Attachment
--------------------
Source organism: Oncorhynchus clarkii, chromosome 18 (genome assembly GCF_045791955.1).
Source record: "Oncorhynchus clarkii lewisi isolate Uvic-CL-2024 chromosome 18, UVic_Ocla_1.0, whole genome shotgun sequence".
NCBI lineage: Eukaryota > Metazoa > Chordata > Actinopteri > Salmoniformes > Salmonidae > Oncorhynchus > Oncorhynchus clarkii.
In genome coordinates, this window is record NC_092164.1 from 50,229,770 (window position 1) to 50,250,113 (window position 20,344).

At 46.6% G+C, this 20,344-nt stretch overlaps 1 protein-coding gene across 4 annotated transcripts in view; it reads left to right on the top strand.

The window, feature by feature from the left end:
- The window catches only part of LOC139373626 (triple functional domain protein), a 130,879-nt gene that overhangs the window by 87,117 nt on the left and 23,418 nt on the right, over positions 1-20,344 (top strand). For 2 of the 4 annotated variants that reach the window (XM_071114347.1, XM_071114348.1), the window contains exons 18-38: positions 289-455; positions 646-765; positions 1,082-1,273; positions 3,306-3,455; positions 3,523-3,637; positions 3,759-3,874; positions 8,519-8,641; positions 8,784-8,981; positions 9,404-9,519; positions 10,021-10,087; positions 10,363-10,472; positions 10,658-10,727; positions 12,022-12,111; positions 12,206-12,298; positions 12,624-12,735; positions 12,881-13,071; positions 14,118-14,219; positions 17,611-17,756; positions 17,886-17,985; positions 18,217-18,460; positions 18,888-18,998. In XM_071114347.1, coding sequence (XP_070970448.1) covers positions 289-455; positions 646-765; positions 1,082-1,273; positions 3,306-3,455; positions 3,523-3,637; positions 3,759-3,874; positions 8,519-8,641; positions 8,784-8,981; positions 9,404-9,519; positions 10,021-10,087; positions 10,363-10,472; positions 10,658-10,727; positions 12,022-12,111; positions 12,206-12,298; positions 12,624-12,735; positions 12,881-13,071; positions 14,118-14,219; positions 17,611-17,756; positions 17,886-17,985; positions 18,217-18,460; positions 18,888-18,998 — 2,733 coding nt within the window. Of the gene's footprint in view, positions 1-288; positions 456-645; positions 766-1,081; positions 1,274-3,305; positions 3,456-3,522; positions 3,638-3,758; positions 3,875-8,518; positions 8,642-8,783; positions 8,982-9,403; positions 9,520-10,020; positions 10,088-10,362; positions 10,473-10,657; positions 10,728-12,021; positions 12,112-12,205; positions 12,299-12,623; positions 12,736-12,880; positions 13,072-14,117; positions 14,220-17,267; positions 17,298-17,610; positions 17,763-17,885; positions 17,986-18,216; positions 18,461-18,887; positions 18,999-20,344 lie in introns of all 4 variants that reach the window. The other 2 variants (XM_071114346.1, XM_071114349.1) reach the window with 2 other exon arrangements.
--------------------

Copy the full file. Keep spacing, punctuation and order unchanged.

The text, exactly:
Source organism: Oncorhynchus clarkii, chromosome 18 (genome assembly GCF_045791955.1).
Source record: "Oncorhynchus clarkii lewisi isolate Uvic-CL-2024 chromosome 18, UVic_Ocla_1.0, whole genome shotgun sequence".
NCBI lineage: Eukaryota > Metazoa > Chordata > Actinopteri > Salmoniformes > Salmonidae > Oncorhynchus > Oncorhynchus clarkii.
In genome coordinates, this window is record NC_092164.1 from 50,229,770 (window position 1) to 50,250,113 (window position 20,344).

At 46.6% G+C, this 20,344-nt stretch overlaps 1 protein-coding gene across 4 annotated transcripts in view; it reads left to right on the top strand.

The window, feature by feature from the left end:
- The window catches only part of LOC139373626 (triple functional domain protein), a 130,879-nt gene that overhangs the window by 87,117 nt on the left and 23,418 nt on the right, over positions 1-20,344 (top strand). For 2 of the 4 annotated variants that reach the window (XM_071114347.1, XM_071114348.1), the window contains exons 18-38: positions 289-455; positions 646-765; positions 1,082-1,273; positions 3,306-3,455; positions 3,523-3,637; positions 3,759-3,874; positions 8,519-8,641; positions 8,784-8,981; positions 9,404-9,519; positions 10,021-10,087; positions 10,363-10,472; positions 10,658-10,727; positions 12,022-12,111; positions 12,206-12,298; positions 12,624-12,735; positions 12,881-13,071; positions 14,118-14,219; positions 17,611-17,756; positions 17,886-17,985; positions 18,217-18,460; positions 18,888-18,998. In XM_071114347.1, coding sequence (XP_070970448.1) covers positions 289-455; positions 646-765; positions 1,082-1,273; positions 3,306-3,455; positions 3,523-3,637; positions 3,759-3,874; positions 8,519-8,641; positions 8,784-8,981; positions 9,404-9,519; positions 10,021-10,087; positions 10,363-10,472; positions 10,658-10,727; positions 12,022-12,111; positions 12,206-12,298; positions 12,624-12,735; positions 12,881-13,071; positions 14,118-14,219; positions 17,611-17,756; positions 17,886-17,985; positions 18,217-18,460; positions 18,888-18,998 — 2,733 coding nt within the window. Of the gene's footprint in view, positions 1-288; positions 456-645; positions 766-1,081; positions 1,274-3,305; positions 3,456-3,522; positions 3,638-3,758; positions 3,875-8,518; positions 8,642-8,783; positions 8,982-9,403; positions 9,520-10,020; positions 10,088-10,362; positions 10,473-10,657; positions 10,728-12,021; positions 12,112-12,205; positions 12,299-12,623; positions 12,736-12,880; positions 13,072-14,117; positions 14,220-17,267; positions 17,298-17,610; positions 17,763-17,885; positions 17,986-18,216; positions 18,461-18,887; positions 18,999-20,344 lie in introns of all 4 variants that reach the window. The other 2 variants (XM_071114346.1, XM_071114349.1) reach the window with 2 other exon arrangements.